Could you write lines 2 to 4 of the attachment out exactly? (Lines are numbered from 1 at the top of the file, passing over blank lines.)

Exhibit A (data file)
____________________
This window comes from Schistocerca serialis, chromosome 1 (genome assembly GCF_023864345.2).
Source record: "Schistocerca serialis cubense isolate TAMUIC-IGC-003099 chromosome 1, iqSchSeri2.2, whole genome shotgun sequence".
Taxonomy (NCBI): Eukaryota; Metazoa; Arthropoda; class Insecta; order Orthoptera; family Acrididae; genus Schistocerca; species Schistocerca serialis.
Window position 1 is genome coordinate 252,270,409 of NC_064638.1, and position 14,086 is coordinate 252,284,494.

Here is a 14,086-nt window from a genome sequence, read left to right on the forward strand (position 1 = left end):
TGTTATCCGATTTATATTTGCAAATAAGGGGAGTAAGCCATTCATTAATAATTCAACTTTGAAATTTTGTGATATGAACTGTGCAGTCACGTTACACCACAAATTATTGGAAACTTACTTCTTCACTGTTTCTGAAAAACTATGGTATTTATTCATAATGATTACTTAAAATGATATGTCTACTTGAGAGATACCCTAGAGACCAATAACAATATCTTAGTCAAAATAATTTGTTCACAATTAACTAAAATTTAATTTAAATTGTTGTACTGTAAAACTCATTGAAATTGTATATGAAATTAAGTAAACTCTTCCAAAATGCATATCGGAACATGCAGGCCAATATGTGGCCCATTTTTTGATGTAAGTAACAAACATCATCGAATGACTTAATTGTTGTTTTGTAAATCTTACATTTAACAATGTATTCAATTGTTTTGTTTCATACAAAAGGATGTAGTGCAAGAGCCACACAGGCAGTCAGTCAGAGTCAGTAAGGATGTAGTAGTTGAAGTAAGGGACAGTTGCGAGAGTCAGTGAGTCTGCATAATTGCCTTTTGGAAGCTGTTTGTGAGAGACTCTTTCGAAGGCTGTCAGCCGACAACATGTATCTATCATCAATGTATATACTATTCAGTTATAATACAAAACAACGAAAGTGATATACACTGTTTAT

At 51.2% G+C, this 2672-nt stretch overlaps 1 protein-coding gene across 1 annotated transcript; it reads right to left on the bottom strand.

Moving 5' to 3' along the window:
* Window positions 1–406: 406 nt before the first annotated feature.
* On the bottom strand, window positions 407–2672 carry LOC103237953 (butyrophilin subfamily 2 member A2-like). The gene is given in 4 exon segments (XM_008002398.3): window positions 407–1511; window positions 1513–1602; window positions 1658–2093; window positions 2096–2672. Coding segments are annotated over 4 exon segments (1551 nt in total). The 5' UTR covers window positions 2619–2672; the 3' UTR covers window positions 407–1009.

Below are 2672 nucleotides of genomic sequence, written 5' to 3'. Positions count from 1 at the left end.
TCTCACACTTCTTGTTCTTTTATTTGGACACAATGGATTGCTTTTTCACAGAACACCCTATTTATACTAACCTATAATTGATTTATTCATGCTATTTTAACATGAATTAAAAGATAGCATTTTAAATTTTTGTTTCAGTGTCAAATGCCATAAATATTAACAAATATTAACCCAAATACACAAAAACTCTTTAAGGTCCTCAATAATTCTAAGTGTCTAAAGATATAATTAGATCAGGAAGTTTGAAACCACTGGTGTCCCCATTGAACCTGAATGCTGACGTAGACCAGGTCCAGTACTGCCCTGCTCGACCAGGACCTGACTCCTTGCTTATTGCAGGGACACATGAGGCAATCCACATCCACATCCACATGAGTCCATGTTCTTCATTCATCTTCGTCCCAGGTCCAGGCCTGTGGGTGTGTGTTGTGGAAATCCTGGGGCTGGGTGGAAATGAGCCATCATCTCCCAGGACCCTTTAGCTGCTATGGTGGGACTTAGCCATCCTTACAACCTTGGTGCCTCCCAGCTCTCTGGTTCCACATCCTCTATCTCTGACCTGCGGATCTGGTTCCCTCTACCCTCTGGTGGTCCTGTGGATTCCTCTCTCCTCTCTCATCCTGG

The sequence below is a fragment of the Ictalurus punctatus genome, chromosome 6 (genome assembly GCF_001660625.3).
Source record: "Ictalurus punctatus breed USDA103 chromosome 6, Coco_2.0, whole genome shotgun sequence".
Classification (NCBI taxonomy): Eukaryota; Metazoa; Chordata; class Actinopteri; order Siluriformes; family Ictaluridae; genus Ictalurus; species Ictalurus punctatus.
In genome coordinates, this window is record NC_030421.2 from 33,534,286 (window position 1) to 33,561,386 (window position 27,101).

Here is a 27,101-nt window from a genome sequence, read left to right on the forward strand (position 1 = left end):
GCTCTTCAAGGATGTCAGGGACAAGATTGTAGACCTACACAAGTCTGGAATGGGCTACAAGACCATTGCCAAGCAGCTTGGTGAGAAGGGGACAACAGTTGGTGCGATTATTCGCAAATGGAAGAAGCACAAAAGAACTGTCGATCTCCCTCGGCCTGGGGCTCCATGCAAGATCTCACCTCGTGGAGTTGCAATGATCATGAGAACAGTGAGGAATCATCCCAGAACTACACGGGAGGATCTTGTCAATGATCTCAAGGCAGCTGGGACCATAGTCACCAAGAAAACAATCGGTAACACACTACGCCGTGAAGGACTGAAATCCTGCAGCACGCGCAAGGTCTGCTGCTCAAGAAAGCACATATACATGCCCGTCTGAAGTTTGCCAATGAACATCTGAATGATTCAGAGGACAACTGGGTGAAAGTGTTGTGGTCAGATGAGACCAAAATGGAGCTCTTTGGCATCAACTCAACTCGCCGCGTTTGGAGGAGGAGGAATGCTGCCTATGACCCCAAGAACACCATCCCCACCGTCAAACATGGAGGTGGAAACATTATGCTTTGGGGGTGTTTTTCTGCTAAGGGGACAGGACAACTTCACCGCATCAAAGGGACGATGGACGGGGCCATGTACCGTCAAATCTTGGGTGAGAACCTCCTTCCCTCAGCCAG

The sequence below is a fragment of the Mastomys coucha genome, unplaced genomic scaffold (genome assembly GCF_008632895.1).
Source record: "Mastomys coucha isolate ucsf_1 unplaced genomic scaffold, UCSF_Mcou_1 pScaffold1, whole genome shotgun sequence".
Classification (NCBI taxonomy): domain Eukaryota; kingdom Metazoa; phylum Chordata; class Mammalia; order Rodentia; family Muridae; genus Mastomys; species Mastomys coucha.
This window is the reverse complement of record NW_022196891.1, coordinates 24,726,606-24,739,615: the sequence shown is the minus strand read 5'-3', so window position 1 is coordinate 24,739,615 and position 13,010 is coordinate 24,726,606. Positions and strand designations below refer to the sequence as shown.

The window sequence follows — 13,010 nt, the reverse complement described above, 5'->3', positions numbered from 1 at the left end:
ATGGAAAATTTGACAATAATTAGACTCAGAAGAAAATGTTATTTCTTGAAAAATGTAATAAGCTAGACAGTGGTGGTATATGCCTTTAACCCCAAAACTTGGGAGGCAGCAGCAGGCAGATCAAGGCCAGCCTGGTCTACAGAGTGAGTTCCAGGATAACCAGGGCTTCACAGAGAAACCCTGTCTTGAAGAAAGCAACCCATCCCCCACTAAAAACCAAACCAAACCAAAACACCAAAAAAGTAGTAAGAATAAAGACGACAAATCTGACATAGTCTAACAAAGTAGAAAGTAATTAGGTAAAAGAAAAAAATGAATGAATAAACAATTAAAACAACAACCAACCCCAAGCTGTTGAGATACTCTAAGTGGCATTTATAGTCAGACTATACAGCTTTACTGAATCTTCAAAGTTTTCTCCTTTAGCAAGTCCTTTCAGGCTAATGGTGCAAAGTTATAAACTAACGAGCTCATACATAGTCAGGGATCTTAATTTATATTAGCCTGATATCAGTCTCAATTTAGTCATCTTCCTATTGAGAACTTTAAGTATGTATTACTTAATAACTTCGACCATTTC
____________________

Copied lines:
Source record: "Schistocerca serialis cubense isolate TAMUIC-IGC-003099 chromosome 1, iqSchSeri2.2, whole genome shotgun sequence".
Taxonomy (NCBI): Eukaryota; Metazoa; Arthropoda; class Insecta; order Orthoptera; family Acrididae; genus Schistocerca; species Schistocerca serialis.
Window position 1 is genome coordinate 252,270,409 of NC_064638.1, and position 14,086 is coordinate 252,284,494.